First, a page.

But asked about concerns over the threat of retaliation by Iran or its proxies, a senior State Department official told reporters on Monday, "We don't have any fears."
On Sunday, U.S. F-15s conducted strikes against five facilities in Iraq and Syria tied to Kata'ib Hizbollah (KH), which the Pentagon described as a group linked to Iran's Quds Force responsible for recent attacks in Iraq, including Friday's rocket attack at the K1 Iraqi military base near Kirkuk that killed a U.S. civilian contractor and injured several American and Iraqi forces.
In the aftermath of the strikes, a top Iraqi militia chief warned that there will be a strong response against the U.S.
"The blood of the martyrs will not be in vain and our response will be very tough on the American forces in Iraq," senior commander Jamal Jaafar Ibrahimi of Iraq’s Popular Mobilization Forces said late on Sunday, according to Reuters.
On Monday, Iran's state-run news agency said that Iran's Islamic Revolutionary Guard Corps (IRGC) had seized a commercial vessel with 16 Malaysian crew members on board for allegedly smuggling fuel in the Persian Gulf.
The U.S. strikes over the weekend targeted KH weapon storage facilities as well as command and control locations the group used to plan and execute attacks on U.S. and coalition troops, said chief Pentagon spokesperson Jonathan Hoffman in a statement on Sunday.
"KH has a strong linkage with Iran's Quds Force and has repeatedly received lethal aid and other support from Iran that it has used to attack [Operation Inherent Resolve] coalition forces," Hoffman said.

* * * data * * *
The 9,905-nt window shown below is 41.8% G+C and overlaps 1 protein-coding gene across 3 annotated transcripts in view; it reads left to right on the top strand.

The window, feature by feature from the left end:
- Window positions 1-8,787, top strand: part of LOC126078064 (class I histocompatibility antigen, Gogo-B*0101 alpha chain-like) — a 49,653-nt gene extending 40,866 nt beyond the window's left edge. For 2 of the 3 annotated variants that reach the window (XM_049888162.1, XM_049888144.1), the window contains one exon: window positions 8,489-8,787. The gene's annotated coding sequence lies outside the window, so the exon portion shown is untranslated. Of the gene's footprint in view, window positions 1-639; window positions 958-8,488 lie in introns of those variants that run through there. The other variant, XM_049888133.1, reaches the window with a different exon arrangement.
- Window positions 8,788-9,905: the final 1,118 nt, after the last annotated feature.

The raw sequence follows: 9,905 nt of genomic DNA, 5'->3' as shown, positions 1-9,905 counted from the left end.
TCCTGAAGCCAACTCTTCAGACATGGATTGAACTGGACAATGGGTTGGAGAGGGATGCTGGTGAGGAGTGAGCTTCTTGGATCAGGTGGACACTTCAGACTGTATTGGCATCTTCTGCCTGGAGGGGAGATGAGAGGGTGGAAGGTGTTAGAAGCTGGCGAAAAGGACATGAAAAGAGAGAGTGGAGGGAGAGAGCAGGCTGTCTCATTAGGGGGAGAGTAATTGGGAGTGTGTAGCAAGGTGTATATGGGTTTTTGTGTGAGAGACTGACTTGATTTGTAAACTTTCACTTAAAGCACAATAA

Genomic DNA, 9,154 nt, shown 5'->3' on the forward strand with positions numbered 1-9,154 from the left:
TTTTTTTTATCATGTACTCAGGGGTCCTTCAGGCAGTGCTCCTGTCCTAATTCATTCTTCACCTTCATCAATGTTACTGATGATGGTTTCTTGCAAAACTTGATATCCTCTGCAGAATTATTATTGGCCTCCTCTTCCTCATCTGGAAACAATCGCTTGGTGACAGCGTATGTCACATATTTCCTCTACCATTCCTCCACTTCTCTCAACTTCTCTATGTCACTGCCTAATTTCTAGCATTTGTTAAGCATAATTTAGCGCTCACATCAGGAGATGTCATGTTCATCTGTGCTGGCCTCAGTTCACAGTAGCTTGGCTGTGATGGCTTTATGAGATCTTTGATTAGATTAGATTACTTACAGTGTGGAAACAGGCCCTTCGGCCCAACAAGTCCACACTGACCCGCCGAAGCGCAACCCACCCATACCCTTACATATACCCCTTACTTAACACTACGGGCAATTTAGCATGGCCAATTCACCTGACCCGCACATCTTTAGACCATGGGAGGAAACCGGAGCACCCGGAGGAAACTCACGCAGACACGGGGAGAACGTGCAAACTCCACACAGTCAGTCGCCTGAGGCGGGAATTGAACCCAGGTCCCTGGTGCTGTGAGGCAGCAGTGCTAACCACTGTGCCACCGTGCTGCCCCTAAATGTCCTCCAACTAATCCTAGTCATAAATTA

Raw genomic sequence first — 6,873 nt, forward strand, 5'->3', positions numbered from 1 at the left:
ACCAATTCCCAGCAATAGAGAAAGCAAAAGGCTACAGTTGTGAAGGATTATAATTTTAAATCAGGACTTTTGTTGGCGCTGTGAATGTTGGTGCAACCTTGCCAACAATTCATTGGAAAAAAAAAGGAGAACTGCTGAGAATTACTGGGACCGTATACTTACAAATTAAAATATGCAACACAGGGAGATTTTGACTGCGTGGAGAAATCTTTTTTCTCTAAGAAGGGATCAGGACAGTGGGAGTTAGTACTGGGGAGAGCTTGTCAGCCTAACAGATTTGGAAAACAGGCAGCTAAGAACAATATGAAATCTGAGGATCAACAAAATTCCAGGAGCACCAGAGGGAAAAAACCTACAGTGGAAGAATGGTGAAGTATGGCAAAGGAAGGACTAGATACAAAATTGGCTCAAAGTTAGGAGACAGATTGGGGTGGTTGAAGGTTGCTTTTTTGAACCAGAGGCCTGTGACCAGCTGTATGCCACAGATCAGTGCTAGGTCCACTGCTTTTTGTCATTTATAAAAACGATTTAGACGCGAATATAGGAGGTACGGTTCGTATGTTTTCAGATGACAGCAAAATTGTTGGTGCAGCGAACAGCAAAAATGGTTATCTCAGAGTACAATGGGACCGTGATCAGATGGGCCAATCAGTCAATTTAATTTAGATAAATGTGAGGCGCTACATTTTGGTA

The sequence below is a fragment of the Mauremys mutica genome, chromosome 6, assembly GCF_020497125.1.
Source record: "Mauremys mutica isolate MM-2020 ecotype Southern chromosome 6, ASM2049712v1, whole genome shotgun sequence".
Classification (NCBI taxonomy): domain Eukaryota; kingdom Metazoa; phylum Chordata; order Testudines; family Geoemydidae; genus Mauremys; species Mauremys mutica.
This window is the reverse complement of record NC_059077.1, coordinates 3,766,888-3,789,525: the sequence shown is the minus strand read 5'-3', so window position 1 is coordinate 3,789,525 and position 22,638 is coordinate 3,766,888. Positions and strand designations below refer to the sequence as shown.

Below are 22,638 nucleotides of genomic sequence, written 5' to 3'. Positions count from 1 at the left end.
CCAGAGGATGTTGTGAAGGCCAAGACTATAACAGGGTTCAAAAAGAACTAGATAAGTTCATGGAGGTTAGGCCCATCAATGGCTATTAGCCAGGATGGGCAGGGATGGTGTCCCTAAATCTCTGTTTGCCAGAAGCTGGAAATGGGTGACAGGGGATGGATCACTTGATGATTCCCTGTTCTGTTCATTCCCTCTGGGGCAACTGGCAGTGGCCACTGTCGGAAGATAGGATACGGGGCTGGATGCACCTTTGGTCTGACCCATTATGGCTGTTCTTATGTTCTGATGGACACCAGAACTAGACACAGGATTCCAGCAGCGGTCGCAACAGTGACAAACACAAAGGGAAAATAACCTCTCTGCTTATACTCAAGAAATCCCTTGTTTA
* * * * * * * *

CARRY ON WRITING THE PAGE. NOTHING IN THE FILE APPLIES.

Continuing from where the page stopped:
"They took a strike at an American facility," Pompeo told "Fox and Friends" Monday morning.
ABC News Contributor and former Deputy Assistant Secretary of Defense for the Middle East Mick Mulroy said that Iran's decision to use KH in the Friday attack sent the message that it wanted the attack to be successful because KH militants are trained specifically by Quds Force officers.
"It's the thinnest veil Iran could have used," Mulroy said. "KH has the most direction not just from Iran but Iranian leadership."
While senior State Department officials declined to say whether Iran directly ordered the Friday attack, one official called it a "feature" of Iran's "expansionist foreign policy to conduct deniable attacks," saying the administration will not give Iran that "fiction of deniability."
Pompeo, along with Defense Secretary Mark Esper and Chairman of the Joint Chiefs of Staff Gen. Mark Milley, briefed President Donald Trump on the strikes at the president's Mar-a-Lago club in Palm Beach, Florida, Sunday evening.
Speaking to reporters that night, Pompeo said the strikes made clear that the administration "will not stand for" Iranian actions that put American lives at risk -- a statement echoed by senior State Department officials.
"We are not looking for any conflict in the Middle East," one official said. "These were defensive strikes, but we are not going to let Iran get away with using a proxy force to attack American interests, and we will hold Iran accountable for these attacks."
Meanwhile, the Iraqi government said on Monday that the strikes will force them to review their relationship with the U.S.-led coalition.
The senior State Department officials expressed disappointment with the Iraqi government's response to the recent provocations amid vocal concerns from U.S. officials about the attacks on bases that host American and coalition forces. One official said there have been 11 such attacks in the last two months alone, while the second official said the U.S. had told the Iraqi government it would "take action against this particular attack."